But please spare me one more 23-year-old telling me piteously: "I'm so worried about where my career is going." What do they think we've all been slogging away at for the past 20 years?
Why Essex Girls deserve the last laugh
Essex girls run the world. They're bright, self-confident. They never bitch (far better to spend the time buying shoes or getting a fake tan). And they play hard.
But they also understand vulnerability. Because Essex Girl knows what it's like to feel marginalised. For decades, she had to endure jokes that called into question everything from her intellect to her postal code. The casual misognyny of the late 80s ("How does an Essex Girl turn on the light after sex? She opens the car door") is still incredibly shocking. Many jokes were so unpleasant that they would be banned if levelled at any other racial or sexual minority.
Now a charity has been set up to "empower" the women of Essex to combat the image that has plagued them for so long as as "dumb, stiletto-wearing, wine-swilling blondes".
Essex girls may be loud. They'd rather join a gym than a church. They dance on tables when they're tipsy. But the county has some of the top girls' schools in the country. Helen Mirren is an Essex Girl, ditto author Jilly Cooper and actress Dame Maggie Smith.
When I look at the twentysomethings Essex girls I worked with 10 years ago, they're all at the top of their chosen fields, be it law, medicine or the media.
Arguably it was the struggle that made them determined to succeed. Essex Girl may have started off a Thatcherite ("No, you don't have to rely on a man for wealth and success. No, you don't have to live in a council house forever – buy it!"). But she ended up a meritocrat.
If you want a job done properly, ask an Essex girl. She'll bring it in on time – and under budget. She'll have great nails. And she deserves your respect.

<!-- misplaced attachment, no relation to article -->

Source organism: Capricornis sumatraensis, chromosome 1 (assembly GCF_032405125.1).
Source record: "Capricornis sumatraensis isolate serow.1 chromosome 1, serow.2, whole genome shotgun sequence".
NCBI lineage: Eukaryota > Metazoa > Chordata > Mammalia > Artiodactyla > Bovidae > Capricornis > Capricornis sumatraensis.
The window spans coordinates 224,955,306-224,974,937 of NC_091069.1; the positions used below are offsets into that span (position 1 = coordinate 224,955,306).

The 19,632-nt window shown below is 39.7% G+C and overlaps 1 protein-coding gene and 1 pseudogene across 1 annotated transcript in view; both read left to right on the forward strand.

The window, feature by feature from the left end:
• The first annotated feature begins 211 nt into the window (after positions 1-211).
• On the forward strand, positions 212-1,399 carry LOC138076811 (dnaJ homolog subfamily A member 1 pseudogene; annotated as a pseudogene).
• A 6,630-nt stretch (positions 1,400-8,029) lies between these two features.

French farce worthy of soap opera
Five weeks is a long time in the world of celebrity romance. Back in February the sycophantic British media were telling us how dazzlingly in love supermodel Carla Bruni is with husband, French President Nicolas Sarkozy. "It's no secret that they are trying to have a baby," trilled one writer. "She's buying baby clothes from the exclusive Bonpoint boutique popular with Michelle Obama," insisted another.
Well now it seems the golden couple – who celebrated their second wedding anniversary on 2 February – may have been cuckolding each other for months. She with French musician, Benjamin Biolay. He with his Ecology Minister Chantal Jouanno. What on earth is going on? Truly the First Couple are in their very own episode of EastEnders.
Everyone knows decent relationships are impossible to pull off in soap operas (the audience get bored, actors don't like to get typecast). Plus happiness is deemed too static in TV land. So what next for the French leprechaun and his towering wife? Bodies under the patio? The return of Dirty Den? Scriptwriters are no doubt working on a live Easter Special.
In praise of Mariah Carey at the Oscars.
Only she can wear clothes two sizes too small (with acres of cleavage) and get away with it. Even Joan Rivers, arch-critic of the red carpet, applauds her front.